Hundreds of elected officials and supporters gathered Sunday evening at the Diamond Mills ballroom in Saugerties, to celebrate the career of Maurice Hinchey. The veteran congressman will be retiring in January because of health reasons.
The $100-per-plate annual fall dinner list of attendees comprised a Who's Who of local politics. The venue represents a departure from the traditional Kingston destination for political functions. Organizers desired a spot closer to Hinchey's hometown, and also a showcase for alternate catering destinations throughout the area.
“The event is all about celebrating Maurice Hinchey, just letting him know how special he really is,” said Ulster County Democratic Party Chairman Frank Cardinale. “People like Maurice Hinchey come around once in a lifetime.”
Speakers included County Executive Michael Hein, State Assemblyman Kevin Cahill, and a host of Democratic candidates running in November's election.
Cahill launched his own career as a Hinchey staffer in 1975, during Hinchey's first term as state assemblyman. Later, Cahill was drafted by Hinchey to replace him in that same assembly seat in 1992.
“He's been a great friend, not just to me, but virtually everybody you see in this room, and any other room you go in, that's in his congressional district,” Cahill said.
“He's been an inspiration, a conscience, a guide, a moral compass for lots of people, and a mentor for generations of politicians,” Cahill added. “I'm very proud to have been associated with him. We will continue to look to him as our leader.”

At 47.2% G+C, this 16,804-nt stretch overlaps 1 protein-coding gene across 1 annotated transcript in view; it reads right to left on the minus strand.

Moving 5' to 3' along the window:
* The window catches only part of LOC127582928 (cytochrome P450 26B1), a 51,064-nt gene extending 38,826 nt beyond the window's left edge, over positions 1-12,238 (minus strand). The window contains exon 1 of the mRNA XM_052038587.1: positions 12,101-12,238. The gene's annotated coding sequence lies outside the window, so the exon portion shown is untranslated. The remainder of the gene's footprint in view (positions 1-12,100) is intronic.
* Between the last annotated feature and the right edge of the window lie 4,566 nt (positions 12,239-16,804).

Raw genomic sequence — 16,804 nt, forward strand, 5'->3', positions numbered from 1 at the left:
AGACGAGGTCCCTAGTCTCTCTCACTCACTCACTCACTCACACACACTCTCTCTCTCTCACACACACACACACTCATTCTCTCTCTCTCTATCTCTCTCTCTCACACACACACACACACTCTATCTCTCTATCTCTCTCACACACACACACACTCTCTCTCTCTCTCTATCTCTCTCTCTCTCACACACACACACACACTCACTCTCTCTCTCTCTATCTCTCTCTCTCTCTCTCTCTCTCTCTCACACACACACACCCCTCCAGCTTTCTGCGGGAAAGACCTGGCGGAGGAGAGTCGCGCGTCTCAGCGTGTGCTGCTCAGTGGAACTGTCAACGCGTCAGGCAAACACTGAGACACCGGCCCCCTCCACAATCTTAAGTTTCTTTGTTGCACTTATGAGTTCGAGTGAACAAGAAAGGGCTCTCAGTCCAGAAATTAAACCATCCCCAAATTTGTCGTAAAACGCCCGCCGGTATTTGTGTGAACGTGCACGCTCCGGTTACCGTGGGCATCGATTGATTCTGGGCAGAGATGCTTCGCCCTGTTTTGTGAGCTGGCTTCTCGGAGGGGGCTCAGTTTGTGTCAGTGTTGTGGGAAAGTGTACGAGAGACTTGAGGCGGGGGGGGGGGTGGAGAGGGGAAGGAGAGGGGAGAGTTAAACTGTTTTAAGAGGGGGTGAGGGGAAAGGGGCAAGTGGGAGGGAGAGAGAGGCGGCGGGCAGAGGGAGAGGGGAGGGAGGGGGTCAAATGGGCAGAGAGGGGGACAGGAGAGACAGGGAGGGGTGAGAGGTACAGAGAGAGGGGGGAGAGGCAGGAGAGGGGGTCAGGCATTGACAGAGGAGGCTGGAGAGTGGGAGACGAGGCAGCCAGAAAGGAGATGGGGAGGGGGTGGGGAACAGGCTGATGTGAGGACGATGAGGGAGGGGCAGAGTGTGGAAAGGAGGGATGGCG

Hein said he has been a mentor to an entire generation of people. “He's influenced an entire nation, with his commitment to the environment, and ability to lead with his heart and his head to protect the citizens of this community,” he said.
“There are a lot of things that need to be done in the future, Hinchey said. “I'm sorry that I'm not going to be there. “It's 20 years that I've been down in Washington,” he said. “There are other people that can deal with this, and do it effectively.”
The retiring lawmaker said “intelligent, reasonable, strong, sensitive people, who know what is the best interest of the population who lives here,” is what is needed in the future.